Former Ohio Law Enforcement Officer Convicted of Illegal Possession of a Machine Gun
A former sheriff’s deputy from Greene County, Ohio has been found guilty of knowingly illegally acquiring and possessing a machine gun.
Maj. Eric Spicer was arrested in April and accused of using forged documents to obtain a post-1986 manufactured machine gun from a firearms dealer in New York state.
The gun in question was a select fire Heckler & Koch HK416. Spicer was fired from his position after he was involved in the shooting of a suspect in 2013. The appeal of his termination is ongoing. Central to the case was the fact that Spicer continued to possess the firearm three weeks after being fired. It was found in his home be federal agents.
Interestingly, the jury found Spicer not-guilty on the charge of forging the form to obtain the firearm. This would seem to imply that the jury believed him when he said his boss, the sheriff, gave him permission to make the purchase. Spicer’s attorney agrees and said as much in an interview with local media:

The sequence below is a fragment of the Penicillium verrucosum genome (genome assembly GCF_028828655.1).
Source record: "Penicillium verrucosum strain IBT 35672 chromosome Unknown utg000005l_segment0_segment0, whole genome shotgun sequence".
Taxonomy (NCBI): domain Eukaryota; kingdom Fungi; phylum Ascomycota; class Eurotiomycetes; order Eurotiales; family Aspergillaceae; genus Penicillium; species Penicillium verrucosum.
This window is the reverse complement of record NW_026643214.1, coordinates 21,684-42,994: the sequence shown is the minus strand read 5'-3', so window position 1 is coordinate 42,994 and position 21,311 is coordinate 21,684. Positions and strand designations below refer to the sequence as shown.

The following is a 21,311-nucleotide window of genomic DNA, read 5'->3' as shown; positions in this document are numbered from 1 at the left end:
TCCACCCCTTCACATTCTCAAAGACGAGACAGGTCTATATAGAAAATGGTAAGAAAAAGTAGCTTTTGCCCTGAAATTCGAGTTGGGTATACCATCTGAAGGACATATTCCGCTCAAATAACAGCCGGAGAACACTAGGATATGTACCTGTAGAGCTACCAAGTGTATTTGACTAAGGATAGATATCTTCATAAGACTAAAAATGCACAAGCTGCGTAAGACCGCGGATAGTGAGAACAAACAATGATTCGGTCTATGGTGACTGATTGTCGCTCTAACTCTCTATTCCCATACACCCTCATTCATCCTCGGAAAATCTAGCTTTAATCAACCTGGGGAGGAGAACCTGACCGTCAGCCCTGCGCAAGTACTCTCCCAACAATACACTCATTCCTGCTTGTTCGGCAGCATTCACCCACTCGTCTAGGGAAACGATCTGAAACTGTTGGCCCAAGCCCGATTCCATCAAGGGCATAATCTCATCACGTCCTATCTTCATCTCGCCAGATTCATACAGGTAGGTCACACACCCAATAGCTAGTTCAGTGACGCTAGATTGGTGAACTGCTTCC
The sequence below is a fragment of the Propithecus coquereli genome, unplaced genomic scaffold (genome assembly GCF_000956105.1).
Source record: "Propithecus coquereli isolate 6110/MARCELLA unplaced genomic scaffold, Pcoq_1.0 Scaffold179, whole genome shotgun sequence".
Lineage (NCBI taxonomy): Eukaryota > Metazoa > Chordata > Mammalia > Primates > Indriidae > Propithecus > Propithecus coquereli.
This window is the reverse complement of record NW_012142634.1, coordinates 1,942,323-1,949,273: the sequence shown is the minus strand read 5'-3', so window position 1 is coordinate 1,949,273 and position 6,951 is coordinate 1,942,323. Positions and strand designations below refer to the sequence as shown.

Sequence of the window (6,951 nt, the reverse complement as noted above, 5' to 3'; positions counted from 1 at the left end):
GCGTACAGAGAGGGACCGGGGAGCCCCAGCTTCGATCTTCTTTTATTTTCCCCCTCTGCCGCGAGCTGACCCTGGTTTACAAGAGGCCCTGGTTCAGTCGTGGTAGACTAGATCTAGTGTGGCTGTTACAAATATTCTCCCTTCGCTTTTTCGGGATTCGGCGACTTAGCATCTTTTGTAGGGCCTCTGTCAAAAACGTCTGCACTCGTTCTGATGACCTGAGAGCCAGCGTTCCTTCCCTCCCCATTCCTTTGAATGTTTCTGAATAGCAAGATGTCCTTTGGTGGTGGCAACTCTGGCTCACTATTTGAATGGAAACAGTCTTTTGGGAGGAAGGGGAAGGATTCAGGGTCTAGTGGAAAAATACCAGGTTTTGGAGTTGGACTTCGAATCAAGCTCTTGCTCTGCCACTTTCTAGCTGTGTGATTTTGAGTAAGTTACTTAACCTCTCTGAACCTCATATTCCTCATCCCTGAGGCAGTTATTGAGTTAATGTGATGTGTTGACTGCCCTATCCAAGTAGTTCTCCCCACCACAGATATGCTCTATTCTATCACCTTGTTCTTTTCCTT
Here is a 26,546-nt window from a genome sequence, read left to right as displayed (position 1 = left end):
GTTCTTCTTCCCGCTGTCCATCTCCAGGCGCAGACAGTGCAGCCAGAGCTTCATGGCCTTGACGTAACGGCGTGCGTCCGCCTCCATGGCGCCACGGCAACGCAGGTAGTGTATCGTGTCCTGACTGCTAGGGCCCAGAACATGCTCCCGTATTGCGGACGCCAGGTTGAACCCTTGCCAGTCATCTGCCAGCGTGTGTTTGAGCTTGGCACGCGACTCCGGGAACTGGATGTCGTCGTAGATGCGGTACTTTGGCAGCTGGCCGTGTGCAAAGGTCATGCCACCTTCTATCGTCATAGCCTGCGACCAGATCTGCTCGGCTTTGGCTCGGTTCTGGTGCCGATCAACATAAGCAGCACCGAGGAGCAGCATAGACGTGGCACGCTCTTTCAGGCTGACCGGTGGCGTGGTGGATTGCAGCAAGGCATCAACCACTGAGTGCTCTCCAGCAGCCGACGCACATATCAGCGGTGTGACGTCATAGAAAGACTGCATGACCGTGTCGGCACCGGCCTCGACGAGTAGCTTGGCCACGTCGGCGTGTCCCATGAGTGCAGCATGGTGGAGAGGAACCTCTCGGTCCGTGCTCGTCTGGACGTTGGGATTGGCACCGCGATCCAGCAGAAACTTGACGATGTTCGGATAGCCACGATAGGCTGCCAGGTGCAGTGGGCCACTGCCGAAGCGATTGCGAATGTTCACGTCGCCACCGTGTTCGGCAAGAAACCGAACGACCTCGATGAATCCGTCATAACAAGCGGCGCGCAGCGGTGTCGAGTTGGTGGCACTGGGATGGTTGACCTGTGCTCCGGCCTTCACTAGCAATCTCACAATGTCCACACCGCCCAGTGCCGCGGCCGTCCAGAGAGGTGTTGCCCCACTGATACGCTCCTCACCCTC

Defense attorney John David Smith, who said an appeal would be filed, said he was disappointed the jury found his client guilty of anything.
“They found that he did not lie to get the firearm. They obviously found that the sheriff gave him permission to get the firearm,” Smith said. “The only thing I can imagine is they got hung up on whether or not he had authority to possess it on the day he got fired.”
Perhaps is attorney is attempting to make the argument that since Mr. Spicer’s appeal of his termination was not finalized, then he might have still had the authority to possess a machine gun under the law enforcement exemption to the law.
Spicer was found guilty on 2 of the 7 counts he was charged with.
Count 1: Illegal possession of a machine gun
Count 6: Possession of unregistered firearm
He could face up 15 years in prison if he was sentenced to the maximum amount of time for each conviction and if they were served consecutively. However, Spicer will likely face a much lower sentence and may even avoid jail altogether depending on how his sentencing hearing goes.